The Rundown: Home Run Hendricks, Maples’ Wiffleball Slider, Contreras Coming Around

Kyle Hendricks has been awesome for the Cubs and I consider myself an early adopter when it comes to the recognition of that awesomeness. Since he debuted in 2014, only 11 starters can claim a better ERA than the 3.11 Hendricks has compiled. But — there’s always a but with a lede like that — his propensity for giving up home runs has had him looking less than stellar this year.

After giving up two dingers to the Dodgers last night, Hendricks has allowed 16 on the season. That’s only one homer shy of the high-water mark of 17 he set in 2015 and last season, and he’s still got at least two more starts before the All-Star break. That career-high 2.84 BB/9 mark isn’t helping things either.

The biggest issue, at least in terms of the homers, has been fastball and sinker location. Take a look at the heat maps below and see if you notice anything. The first shows location of Hendricks’ “hard” stuff through last season and the second is this season.

With obvious allowance for much higher volume in the first of these maps, it’s pretty clear that Hendricks is leaving the ball up more frequently. Or perhaps a better way to say it is that he’s not getting the ball down as much. We’re not talking about some kind of stark change or anything, and his peripherals aren’t wildly different as a result, but little things like this have an impact.

Increase hard-hit percentage here and dial up the fly balls and line drives there, all of a sudden you’re seeing a ball go over the fence than otherwise would have died in an outfielder’s glove. Hendricks’ 18.2 percent home run-per-fly ball rate is 3.4 ticks higher than last season and 6.3 higher than his career average, even though most of his batted-ball metrics are within a point or two of his recent and/or career marks.

I guess the good news is that he isn’t far off from being able to recapture that form, though he may want to do so pretty soon. Hendricks doesn’t have a wide margin for error as it is, and failing to get the sinker down essentially eliminates any of that leeway.

Maples throwing wiffleballs

Anyone who’s been around CI or my Twitter account for more than a week or so is probably aware of my borderline unhealthy obsession with Dillon Maples. The hard-throwing reliever made his 2018 Cubs debut last night in LA and did not disappoint, striking out the side in the 5th and getting through the 6th unscathed after inducing some grounders.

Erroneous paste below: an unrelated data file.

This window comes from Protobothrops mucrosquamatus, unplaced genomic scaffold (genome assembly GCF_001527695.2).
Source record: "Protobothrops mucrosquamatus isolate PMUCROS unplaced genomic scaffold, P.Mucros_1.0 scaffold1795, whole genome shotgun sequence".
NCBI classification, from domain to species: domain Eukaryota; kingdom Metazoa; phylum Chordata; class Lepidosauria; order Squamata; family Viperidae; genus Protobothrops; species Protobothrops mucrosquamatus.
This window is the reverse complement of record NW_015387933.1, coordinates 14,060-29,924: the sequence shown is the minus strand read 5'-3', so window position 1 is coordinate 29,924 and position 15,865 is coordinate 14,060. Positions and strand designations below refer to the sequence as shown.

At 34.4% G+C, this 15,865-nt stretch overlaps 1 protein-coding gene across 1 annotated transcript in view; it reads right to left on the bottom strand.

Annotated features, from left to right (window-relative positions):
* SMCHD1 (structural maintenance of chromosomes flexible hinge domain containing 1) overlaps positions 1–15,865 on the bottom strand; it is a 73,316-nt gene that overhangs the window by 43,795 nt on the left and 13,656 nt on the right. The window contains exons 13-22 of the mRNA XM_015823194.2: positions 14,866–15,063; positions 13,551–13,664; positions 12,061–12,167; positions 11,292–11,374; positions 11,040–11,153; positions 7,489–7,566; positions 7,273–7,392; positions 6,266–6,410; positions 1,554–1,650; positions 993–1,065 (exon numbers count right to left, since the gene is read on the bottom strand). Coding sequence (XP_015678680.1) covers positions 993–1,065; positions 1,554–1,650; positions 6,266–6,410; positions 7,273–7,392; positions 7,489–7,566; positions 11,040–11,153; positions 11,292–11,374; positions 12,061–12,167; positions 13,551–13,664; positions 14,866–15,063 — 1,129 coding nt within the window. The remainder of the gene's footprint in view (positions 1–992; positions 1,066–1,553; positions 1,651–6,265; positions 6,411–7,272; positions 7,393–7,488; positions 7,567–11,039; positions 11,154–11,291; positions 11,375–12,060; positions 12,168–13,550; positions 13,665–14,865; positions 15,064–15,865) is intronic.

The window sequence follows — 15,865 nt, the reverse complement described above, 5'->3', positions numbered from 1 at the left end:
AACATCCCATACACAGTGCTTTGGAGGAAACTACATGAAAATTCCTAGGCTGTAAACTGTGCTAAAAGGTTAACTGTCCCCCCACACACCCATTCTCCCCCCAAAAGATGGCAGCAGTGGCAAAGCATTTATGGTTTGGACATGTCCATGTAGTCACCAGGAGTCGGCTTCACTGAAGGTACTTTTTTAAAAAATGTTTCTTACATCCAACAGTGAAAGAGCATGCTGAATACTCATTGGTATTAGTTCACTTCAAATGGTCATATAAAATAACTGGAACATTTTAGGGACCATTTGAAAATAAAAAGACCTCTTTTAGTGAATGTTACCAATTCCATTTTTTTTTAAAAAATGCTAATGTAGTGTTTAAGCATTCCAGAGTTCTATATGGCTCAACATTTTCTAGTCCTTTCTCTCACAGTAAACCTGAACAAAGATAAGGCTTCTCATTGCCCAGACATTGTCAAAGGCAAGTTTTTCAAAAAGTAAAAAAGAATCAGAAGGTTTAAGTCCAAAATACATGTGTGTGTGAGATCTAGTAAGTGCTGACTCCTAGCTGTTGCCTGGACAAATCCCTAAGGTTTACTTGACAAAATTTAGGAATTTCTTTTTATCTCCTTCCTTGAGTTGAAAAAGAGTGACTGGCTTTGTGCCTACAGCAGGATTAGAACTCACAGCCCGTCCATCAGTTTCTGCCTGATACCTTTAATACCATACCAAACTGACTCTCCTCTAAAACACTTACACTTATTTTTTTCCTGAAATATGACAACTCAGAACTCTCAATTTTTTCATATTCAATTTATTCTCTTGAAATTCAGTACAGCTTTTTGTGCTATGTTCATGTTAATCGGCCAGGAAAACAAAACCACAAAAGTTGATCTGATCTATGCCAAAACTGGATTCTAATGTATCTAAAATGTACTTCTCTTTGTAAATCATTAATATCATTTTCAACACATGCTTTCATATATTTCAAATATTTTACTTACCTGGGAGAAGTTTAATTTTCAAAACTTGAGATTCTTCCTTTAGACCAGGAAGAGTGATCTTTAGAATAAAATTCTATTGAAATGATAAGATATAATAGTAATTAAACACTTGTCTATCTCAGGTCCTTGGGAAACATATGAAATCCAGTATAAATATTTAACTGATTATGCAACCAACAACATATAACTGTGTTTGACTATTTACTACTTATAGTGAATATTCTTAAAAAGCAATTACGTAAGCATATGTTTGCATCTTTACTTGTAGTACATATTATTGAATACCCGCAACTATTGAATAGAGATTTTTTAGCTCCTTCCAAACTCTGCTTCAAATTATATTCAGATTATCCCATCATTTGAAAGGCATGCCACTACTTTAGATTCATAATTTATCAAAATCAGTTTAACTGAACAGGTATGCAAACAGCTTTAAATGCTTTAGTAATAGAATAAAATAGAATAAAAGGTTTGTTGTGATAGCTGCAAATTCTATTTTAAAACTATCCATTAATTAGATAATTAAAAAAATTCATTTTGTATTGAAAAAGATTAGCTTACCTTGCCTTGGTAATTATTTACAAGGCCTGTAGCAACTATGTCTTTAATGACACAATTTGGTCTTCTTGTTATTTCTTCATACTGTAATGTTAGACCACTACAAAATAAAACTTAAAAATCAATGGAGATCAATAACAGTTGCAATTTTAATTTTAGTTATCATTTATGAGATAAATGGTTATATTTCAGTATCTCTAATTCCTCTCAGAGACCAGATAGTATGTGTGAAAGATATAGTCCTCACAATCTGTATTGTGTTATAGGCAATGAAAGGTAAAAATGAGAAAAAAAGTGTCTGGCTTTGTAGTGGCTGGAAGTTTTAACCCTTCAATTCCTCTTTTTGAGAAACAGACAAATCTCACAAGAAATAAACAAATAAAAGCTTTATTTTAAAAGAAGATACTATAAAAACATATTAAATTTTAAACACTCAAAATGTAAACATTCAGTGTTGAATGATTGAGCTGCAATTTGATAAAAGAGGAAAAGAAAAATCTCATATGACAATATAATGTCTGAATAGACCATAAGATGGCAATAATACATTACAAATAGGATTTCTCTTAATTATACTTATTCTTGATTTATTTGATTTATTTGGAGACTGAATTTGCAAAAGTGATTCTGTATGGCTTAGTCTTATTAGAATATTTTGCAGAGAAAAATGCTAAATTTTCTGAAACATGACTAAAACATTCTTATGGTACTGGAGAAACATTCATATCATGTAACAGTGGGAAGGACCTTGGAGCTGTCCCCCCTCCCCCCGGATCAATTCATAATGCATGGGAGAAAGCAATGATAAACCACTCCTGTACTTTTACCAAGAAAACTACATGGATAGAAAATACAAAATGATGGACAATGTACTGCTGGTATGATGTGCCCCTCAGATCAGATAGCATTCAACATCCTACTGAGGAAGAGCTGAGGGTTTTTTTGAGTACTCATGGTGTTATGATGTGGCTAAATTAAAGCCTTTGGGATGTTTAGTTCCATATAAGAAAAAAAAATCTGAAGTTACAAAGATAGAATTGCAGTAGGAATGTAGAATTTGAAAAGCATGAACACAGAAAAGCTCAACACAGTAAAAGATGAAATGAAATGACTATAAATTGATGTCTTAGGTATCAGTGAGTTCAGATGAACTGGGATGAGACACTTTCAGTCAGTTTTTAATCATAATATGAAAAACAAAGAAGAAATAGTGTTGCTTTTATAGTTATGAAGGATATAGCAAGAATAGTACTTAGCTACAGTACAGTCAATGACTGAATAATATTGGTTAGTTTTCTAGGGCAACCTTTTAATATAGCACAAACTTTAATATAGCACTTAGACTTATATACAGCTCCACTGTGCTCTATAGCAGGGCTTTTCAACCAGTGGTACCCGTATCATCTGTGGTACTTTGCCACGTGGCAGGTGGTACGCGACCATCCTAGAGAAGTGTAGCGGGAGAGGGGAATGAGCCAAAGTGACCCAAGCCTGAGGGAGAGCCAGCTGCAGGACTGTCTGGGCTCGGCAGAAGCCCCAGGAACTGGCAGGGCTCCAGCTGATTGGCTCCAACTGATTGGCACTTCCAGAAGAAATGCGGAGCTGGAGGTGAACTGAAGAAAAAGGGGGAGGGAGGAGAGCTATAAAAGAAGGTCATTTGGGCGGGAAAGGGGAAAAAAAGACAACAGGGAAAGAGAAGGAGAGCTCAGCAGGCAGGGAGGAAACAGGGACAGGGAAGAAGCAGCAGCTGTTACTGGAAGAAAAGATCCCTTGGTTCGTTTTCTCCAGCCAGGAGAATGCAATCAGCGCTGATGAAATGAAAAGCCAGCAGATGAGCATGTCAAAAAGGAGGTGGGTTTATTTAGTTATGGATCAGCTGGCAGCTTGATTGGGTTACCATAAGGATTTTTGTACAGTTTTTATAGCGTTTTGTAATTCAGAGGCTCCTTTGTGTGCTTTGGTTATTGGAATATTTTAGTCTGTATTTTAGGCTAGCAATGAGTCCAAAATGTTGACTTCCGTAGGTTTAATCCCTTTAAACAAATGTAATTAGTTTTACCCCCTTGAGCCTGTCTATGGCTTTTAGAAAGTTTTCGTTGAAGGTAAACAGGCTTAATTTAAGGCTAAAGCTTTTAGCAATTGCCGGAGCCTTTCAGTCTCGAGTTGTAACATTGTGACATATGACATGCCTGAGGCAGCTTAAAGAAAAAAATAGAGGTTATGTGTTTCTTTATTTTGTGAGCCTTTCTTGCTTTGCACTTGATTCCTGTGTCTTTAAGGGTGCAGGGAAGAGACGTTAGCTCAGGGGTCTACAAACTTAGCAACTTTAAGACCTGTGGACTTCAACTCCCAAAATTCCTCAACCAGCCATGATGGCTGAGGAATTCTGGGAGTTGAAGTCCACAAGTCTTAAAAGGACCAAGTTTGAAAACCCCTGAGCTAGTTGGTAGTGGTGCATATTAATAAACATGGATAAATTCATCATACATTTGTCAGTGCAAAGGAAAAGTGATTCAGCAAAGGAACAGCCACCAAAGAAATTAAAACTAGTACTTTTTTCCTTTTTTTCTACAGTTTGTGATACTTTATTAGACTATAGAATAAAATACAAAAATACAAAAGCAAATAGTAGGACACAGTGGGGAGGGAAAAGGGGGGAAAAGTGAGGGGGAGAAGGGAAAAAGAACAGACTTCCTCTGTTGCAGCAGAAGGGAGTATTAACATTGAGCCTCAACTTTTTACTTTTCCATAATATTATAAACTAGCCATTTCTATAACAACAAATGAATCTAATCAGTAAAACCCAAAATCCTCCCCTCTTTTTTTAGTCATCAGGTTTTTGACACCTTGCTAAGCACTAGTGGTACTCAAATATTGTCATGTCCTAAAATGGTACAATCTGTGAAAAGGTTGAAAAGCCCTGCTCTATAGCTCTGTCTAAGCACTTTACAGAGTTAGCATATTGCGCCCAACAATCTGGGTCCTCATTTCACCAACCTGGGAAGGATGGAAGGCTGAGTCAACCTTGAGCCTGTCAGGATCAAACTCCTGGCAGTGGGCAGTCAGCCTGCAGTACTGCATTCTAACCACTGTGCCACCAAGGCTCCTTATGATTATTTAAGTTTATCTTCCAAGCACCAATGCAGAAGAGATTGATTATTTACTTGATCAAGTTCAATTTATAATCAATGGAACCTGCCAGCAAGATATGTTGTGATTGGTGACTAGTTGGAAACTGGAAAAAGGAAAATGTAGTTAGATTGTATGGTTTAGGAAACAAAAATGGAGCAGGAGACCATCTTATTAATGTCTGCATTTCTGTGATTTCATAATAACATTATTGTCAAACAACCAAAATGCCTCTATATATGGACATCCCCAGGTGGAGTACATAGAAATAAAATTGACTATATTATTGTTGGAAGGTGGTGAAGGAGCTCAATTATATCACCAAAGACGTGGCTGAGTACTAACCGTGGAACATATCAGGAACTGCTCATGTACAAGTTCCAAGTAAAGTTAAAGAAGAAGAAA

He wore the number 36, which is fitting because that’s my favorite number (not because of Maples or Sarge Matthews, but the Wu-Tang Clan). It’s also the number of sliders he threw out of 44 total pitches in his two innings of work. Yep, 82 percent slidepieces, most of which did stuff that wasn’t even possible before George Lucas founded Industrial Light and Magic.

Seriously, it’s a good thing this game was on so late since I’m not sure they’d have been able to air it earlier due to the filth.

Maples threw only one curveball, which ended up hitting Justin Turner, and fired seven fastballs that averaged 97.4 mph. Only three of the heaters were called balls, which is a nice development. That’s going to be the real key to Maples sticking at the big-league level, since locating a high-90’s fastball and then mocking physics with that slider would make him one of the best relievers in the game.

The other thing that may help him is having umpires get used to just how much drop he’s getting on that breaking ball and where it ends up. He was really getting squeezed at the bottom of the zone, as you can see below in the chart of his pitches on a walk to Kik√© Hernandez in the 6th. There was a similar call in Joc Pederson‘s 5th-inning walk.

My big takeaway from this outing was that Maples looked much more composed on the mound, something that had been an issue for him early in his career. When I got the chance to sit down with him during this past Cubs Convention, he talked about upping his mental game and taking away a measure of stoicism from guys like Hendricks and Wade Davis.

Continued growth and even a little more control of that fastball would make Maples a regular at the back end of the pen with Pedro Strop, Carl Edwards Jr., and Brandon Morrow. Heck, it’s not hard to see the 26-year-old as the latter’s eventual successor.

WillCo makes loud noises

Despite the fact that he’s been within spitting distance of his career marks, there’s been a little rabble about Willson Contreras and his lack of pop. Through the first half of June, he was slashing .271/.364/.435 with a .348 wOBA and a 118 wRC+ that ranked among the best catchers in baseball.

He’s upped his game a little bit since June 16, though, and is now up to a .358 wOBA and 125 wRC+ on the strength of a five-game hitting streak. If that’s a down performance, I’ll take it every day.

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